The waiting was of course for just after the start of "side 2". 'Here Comes The Sun' is of course one of George Harrison's finest, but it is with 'Beacuse', John Lennon's reworking of the 'Moonshine Sonata' by Ludwig von Beethoven, that Lennon really went after the great. Listening to that song is hearing a little peace of heaven. The Analogues are able to not only recreated of relive the music. For me it is also the harmonies that make this band great. As a whole it sounds so good. That, for me, is the greatest compliment I can give these musicians who have dedicated years of their lives to created something that never existed as they present it. Side 2 of 'Abbey Road' was the result of many takes, hard work and snippets of music that were left behind, all reworked into one. The Beatles and all working with them at the time had only heard the end result on tape. Thanks to The Analogues we hear it on stage with all the original sounds from a (not the) original instrument.

'Because' is the starting point of many songs weaving in and out of each other, a theme that returns, two great medleys. As I already wrote, probably the best b-side ever released. The whole side is one big highlight of divine ballads, harsh rockers, golden pop and brilliance. Nothing brings the whole down. Each next song building on the previous. The Analogues serve it all up in a way The Beatles were never able to do. To do so there are countless people on stage, not to speak of everybody around the stage making sure everything works. As I said, The Analogues has become big business. Luckily the band have an expert manager in its midst who made it all possible in the first place.

With the short funny, 'Her Majesty' it was all over, where 'Abbey Road' is concerned. In the second set many a favourite and surprise came by from the four other albums and a few hitsingles. There are still a few famous b-sides I haven't heard yet, 'Old Brown Shoe' or 'Don't Let Me Down'. I had hoped to hear them as they are from just before the 'Abbey Road' sessions. It doesn't matter. I left the huge cube totally satisfied and The Beatles' music resonating and rejoicing in every fibre of my body. What I noticed is how deeply touched I was by 'Penny Lane'. Why? Just extreme beauty, I suppose.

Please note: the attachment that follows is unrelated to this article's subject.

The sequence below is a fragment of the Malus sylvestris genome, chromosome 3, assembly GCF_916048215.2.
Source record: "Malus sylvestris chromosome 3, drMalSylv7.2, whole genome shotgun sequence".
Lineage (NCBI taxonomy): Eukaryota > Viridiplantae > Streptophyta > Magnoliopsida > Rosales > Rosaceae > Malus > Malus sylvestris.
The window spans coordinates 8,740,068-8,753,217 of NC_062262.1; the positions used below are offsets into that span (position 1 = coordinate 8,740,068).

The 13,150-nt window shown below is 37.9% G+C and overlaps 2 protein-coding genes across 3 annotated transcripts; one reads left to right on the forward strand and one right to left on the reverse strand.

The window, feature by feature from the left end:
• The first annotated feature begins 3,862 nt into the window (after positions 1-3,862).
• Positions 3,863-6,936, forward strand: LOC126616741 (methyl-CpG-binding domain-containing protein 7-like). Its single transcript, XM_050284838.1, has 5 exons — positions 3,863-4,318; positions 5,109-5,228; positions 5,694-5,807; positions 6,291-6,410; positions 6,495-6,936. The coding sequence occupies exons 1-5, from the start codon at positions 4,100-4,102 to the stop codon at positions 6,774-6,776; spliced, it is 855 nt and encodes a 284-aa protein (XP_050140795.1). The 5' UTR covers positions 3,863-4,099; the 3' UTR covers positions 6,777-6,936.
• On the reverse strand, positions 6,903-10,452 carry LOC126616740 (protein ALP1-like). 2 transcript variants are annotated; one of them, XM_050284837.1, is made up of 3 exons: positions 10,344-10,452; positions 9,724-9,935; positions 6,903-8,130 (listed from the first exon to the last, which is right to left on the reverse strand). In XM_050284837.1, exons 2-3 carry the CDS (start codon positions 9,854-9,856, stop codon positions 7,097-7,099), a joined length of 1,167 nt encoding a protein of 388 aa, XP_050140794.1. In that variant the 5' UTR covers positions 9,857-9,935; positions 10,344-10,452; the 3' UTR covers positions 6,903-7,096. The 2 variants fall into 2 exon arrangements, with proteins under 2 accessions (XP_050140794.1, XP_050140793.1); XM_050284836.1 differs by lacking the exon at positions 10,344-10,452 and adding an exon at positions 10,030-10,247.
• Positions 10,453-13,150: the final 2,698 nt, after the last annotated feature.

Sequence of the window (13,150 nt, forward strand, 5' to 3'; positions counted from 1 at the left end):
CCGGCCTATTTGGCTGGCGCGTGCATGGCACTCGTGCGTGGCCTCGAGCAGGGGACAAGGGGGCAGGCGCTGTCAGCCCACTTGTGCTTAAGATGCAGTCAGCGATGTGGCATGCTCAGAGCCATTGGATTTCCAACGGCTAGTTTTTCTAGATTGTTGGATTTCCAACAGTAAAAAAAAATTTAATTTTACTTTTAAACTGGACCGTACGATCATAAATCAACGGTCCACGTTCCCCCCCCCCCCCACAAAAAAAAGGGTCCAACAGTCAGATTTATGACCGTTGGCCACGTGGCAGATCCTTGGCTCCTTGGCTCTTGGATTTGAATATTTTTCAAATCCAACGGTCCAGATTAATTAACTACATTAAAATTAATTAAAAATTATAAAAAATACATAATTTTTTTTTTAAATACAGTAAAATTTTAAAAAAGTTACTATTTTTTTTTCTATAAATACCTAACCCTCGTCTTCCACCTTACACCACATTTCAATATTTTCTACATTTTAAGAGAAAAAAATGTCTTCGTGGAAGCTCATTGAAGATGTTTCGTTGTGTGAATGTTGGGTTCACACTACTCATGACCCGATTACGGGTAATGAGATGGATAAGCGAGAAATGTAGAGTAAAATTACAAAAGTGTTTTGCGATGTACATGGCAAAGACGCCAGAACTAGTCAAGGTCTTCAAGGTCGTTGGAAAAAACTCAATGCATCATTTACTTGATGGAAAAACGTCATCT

"And in the end/The love you take/is equal to the love/you make". The 17.000 in the Ziggo Dome received the love of the best music and for some in our midst just in time seeing with how much difficulty the stairs were literally conquered, the love sent back was just as large, undoubtedly warming the hearts of all on stage. The Analogues may simply be the best band in this world a this point in time, thanks to the music of John, Paul, George, Ringo and George Martin.

With the 'Abbey Road' album The Analogues have come to the end of their mission. Well not completely, the next show has already been announced: "Hello Goodbye 1966 - 1970". Two dates in the Ziggo Dome coming September. It sounds like something final, that Goodbye. Go and see them while you still can.